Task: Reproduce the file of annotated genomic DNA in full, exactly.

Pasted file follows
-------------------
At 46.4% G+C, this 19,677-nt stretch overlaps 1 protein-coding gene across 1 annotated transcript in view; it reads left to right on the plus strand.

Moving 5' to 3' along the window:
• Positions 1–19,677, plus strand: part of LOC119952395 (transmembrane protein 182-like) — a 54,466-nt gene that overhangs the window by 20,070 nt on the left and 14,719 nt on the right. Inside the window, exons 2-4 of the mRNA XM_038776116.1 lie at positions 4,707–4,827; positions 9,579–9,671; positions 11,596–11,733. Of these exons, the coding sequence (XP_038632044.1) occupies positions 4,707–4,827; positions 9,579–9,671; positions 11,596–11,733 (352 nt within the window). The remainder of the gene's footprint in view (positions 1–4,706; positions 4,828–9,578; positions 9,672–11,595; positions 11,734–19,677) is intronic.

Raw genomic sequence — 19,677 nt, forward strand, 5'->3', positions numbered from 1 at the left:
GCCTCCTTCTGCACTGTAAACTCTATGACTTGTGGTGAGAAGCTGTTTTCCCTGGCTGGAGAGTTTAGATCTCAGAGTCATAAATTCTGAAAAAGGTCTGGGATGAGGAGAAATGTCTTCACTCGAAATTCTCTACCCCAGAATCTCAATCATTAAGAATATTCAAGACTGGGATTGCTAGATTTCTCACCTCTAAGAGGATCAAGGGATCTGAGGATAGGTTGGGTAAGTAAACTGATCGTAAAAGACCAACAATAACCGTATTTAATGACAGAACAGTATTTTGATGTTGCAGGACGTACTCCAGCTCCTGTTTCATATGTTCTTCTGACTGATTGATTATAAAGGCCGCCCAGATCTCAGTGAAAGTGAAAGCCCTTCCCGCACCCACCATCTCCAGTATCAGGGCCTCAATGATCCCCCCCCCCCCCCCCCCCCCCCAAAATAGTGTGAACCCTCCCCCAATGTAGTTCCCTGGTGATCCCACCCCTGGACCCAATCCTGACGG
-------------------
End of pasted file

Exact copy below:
At 46.4% G+C, this 19,677-nt stretch overlaps 1 protein-coding gene across 1 annotated transcript in view; it reads left to right on the plus strand.

Moving 5' to 3' along the window:
• Positions 1–19,677, plus strand: part of LOC119952395 (transmembrane protein 182-like) — a 54,466-nt gene that overhangs the window by 20,070 nt on the left and 14,719 nt on the right. Inside the window, exons 2-4 of the mRNA XM_038776116.1 lie at positions 4,707–4,827; positions 9,579–9,671; positions 11,596–11,733. Of these exons, the coding sequence (XP_038632044.1) occupies positions 4,707–4,827; positions 9,579–9,671; positions 11,596–11,733 (352 nt within the window). The remainder of the gene's footprint in view (positions 1–4,706; positions 4,828–9,578; positions 9,672–11,595; positions 11,734–19,677) is intronic.

Raw genomic sequence — 19,677 nt, forward strand, 5'->3', positions numbered from 1 at the left:
GCCTCCTTCTGCACTGTAAACTCTATGACTTGTGGTGAGAAGCTGTTTTCCCTGGCTGGAGAGTTTAGATCTCAGAGTCATAAATTCTGAAAAAGGTCTGGGATGAGGAGAAATGTCTTCACTCGAAATTCTCTACCCCAGAATCTCAATCATTAAGAATATTCAAGACTGGGATTGCTAGATTTCTCACCTCTAAGAGGATCAAGGGATCTGAGGATAGGTTGGGTAAGTAAACTGATCGTAAAAGACCAACAATAACCGTATTTAATGACAGAACAGTATTTTGATGTTGCAGGACGTACTCCAGCTCCTGTTTCATATGTTCTTCTGACTGATTGATTATAAAGGCCGCCCAGATCTCAGTGAAAGTGAAAGCCCTTCCCGCACCCACCATCTCCAGTATCAGGGCCTCAATGATCCCCCCCCCCCCCCCCCCCCCCCAAAATAGTGTGAACCCTCCCCCAATGTAGTTCCCTGGTGATCCCACCCCTGGACCCAATCCTGACGG